Honoring Black History Month is especially poignant for me. As a Black woman, I am aware that Black history, with its strong foundation of firsts by many people, is one reason why Possip can exist today. That’s why I wanted to write up a BHM 101 guide to give an overview of the history of the month and how we can celebrate.
I am so excited to share the rich history of Black Americans with you. To kick us off, here’s some basic information about how Black History Month started and how to engage your child and school.
What is Black History Month (BHM)?
Black History Month exists because of Dr. Carter G. Woodson. Dr. Woodson was an American historian, journalist, and author. The second Black person after W. E. B. DuBois to earn a PhD from Harvard, he dedicated his life to promoting the achievements of Black people. In 1915, he founded what is now called the Association for the Study of African American Life and History. His work with this organization led him to designate the second week of February as “Negro History Week” in 1926.
The event inspired communities nationwide to host cultural events highlighting Black excellence, and mayors everywhere increasingly adopted the week-long recognition of Black culture. The civil rights movement of the 1960s and a growing sense of Black identity helped turn the week into a month-long celebration. Since 1976, every US president has designated February as Black History Month.
Why is Black History Month the shortest month of the year?
This is a frequent joke and question, particularly in the Black community. Knowing the historical context here is important. When Dr. Woodson created Black History Week in 1926, he specifically chose the week that encompassed the birthdays of both Frederick Douglass and Abraham Lincoln—two pivotal contributors to Black freedom. Black History Week eventually became Black History Month, but the dates still incorporate the two birthdays. (Also, let’s be real—February needs all the celebratory help it can get.)
How do people celebrate Black History Month?
The best way to celebrate Black History Month is by weaving the contributions of Black people into everyday learning. But the beauty of BHM is that there are diverse ways to celebrate! Even reading this article counts. We’ll share some tips and ideas on the Possip website this month if you’re looking for creative ideas to learn or teach about the Black experience, but a couple of quick thoughts are to read books by Black authors or watch a documentary about Black history. Because of Them We Can has a BHM Challenge. Check it out here!
Do people who aren’t Black celebrate Black History Month?
Absolutely! It is essential that non-Black people celebrate this month. Black contributions to America are clear, concrete, and overwhelmingly overlooked. By celebrating BHM, you can open up a broader conversation and curiosity about Black people—and about other cultures, because lots of stories are not included in what is considered “American” or “World” history. Celebrating BHM is an amazing way to highlight the individual and collective stories of cultural groups that are missing from history books.
How can I support my child in learning about BHM?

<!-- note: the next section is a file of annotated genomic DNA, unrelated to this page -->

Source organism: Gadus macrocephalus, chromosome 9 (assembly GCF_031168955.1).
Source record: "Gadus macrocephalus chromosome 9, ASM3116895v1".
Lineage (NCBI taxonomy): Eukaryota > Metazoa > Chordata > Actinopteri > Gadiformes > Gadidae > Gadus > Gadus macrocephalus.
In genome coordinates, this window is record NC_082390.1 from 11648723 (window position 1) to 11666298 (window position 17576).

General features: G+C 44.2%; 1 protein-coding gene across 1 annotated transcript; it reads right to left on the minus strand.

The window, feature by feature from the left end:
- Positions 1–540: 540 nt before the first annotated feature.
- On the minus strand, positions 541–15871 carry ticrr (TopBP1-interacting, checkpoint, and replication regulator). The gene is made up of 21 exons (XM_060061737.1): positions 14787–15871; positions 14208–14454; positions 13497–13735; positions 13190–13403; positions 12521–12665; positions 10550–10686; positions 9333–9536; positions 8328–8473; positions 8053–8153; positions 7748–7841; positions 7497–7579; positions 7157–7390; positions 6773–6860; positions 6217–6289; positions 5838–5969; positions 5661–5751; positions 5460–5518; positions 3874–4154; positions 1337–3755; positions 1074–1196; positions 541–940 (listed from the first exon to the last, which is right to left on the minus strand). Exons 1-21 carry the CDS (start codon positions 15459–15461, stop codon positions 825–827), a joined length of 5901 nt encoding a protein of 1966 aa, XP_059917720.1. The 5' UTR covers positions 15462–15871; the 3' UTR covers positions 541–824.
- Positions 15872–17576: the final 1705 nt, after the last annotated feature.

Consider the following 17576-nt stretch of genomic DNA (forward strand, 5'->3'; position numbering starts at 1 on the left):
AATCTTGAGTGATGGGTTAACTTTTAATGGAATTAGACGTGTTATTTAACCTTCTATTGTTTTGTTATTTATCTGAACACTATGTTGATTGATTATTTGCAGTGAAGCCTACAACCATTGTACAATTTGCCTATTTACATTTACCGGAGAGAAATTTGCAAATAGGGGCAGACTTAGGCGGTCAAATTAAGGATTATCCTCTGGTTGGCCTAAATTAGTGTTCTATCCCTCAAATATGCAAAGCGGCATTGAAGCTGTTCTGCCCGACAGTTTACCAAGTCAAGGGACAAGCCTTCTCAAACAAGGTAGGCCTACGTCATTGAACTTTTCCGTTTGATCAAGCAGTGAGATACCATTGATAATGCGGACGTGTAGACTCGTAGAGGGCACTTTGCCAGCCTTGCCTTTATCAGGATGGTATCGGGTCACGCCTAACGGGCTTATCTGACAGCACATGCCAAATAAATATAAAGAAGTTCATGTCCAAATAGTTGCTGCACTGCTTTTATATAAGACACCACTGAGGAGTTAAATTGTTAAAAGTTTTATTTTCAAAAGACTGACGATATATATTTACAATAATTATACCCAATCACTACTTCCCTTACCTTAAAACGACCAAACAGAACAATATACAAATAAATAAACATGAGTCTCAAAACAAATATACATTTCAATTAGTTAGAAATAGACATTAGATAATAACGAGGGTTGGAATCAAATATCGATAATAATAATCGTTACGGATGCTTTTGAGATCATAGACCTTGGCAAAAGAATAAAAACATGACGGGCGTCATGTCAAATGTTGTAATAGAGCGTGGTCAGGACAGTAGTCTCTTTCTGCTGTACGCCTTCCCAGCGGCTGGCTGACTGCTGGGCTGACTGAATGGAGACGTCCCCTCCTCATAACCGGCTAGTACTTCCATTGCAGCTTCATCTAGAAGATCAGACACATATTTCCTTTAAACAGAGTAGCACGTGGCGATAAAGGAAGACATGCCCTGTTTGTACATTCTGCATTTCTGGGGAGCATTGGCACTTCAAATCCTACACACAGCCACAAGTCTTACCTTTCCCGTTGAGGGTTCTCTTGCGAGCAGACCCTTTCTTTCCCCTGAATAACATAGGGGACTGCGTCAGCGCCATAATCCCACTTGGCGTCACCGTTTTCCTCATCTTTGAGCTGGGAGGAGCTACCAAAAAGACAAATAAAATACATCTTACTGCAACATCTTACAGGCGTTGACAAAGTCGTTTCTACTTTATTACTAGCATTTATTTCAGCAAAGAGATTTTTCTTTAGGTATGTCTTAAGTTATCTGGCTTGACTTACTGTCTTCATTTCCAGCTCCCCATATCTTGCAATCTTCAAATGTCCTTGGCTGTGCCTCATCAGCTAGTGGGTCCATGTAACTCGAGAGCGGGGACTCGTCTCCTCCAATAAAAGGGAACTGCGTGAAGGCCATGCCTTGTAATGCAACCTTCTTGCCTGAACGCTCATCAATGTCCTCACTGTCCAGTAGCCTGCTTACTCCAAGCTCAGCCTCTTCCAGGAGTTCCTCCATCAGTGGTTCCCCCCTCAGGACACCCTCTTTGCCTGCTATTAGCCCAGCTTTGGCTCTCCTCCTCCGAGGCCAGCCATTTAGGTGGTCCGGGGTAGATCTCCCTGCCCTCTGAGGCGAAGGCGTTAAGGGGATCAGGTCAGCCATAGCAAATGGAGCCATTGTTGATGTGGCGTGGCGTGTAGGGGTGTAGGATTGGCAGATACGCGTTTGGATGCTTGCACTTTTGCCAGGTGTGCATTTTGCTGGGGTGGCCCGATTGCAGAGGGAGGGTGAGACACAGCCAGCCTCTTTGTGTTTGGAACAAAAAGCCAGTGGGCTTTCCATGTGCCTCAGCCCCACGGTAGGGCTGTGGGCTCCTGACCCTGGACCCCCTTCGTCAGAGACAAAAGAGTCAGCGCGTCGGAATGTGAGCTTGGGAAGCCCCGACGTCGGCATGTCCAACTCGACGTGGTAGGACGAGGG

Follow your child’s interests! There are important contributions by Black people in every field. If your child is into science and engineering, research some famous Black engineers. If your child likes music, you can look for musicians from your state or city.
My child’s school isn’t teaching anything about Black History Month. What should I do?
It is a missed opportunity when schools don’t engage with Black History Month. If your school doesn’t announce any plans to observe Black History Month, you can communicate your desire for Black History Month activities!
I recommend something like:
SCRIPT: Thank you for all you are doing to support our students at this time. I wanted to check in about any plans for celebrating Black history month. I’m excited for my child to learn more about the important contributions of Black people to the world and hoped to have some of this come from school. Are there plans? If not, can I help in any way?
My child’s school is teaching about BHM – and I’m not comfortable with it. What should I do?
As parents, we cede some control over what our children learn when we open them up to the world. But that learning is also a gift. It’s very important to create space for your children to learn about the contributions of the diverse people in this country.
If you are uncomfortable with your child’s school teaching Black History Month, stop and consider why. Are you uncomfortable highlighting the contributions of Black people specifically? Do you worry the school won’t do a great job with this topic?
Whatever your concerns are, try reaching out to the school. When you do, I recommend being curious, seeking to understand, and being open and solutions-oriented. A note to your school might sound something like:
SCRIPT: Thank you for all you are doing to support our students this time. My child shared a bit about the plans for Black History Month. I’d love to learn more, as I’m a bit uncomfortable with what I am hearing. Can we set up some time to talk?
Part of why I’m sharing a recommendation for different perspectives is because Possip hears feedback from parents with diverse perspectives. We think it’s important to acknowledge and create space for different perspectives and diverse contributions.
And in that, we celebrate Black History Month – as we celebrate the contributions and perspectives of diverse people.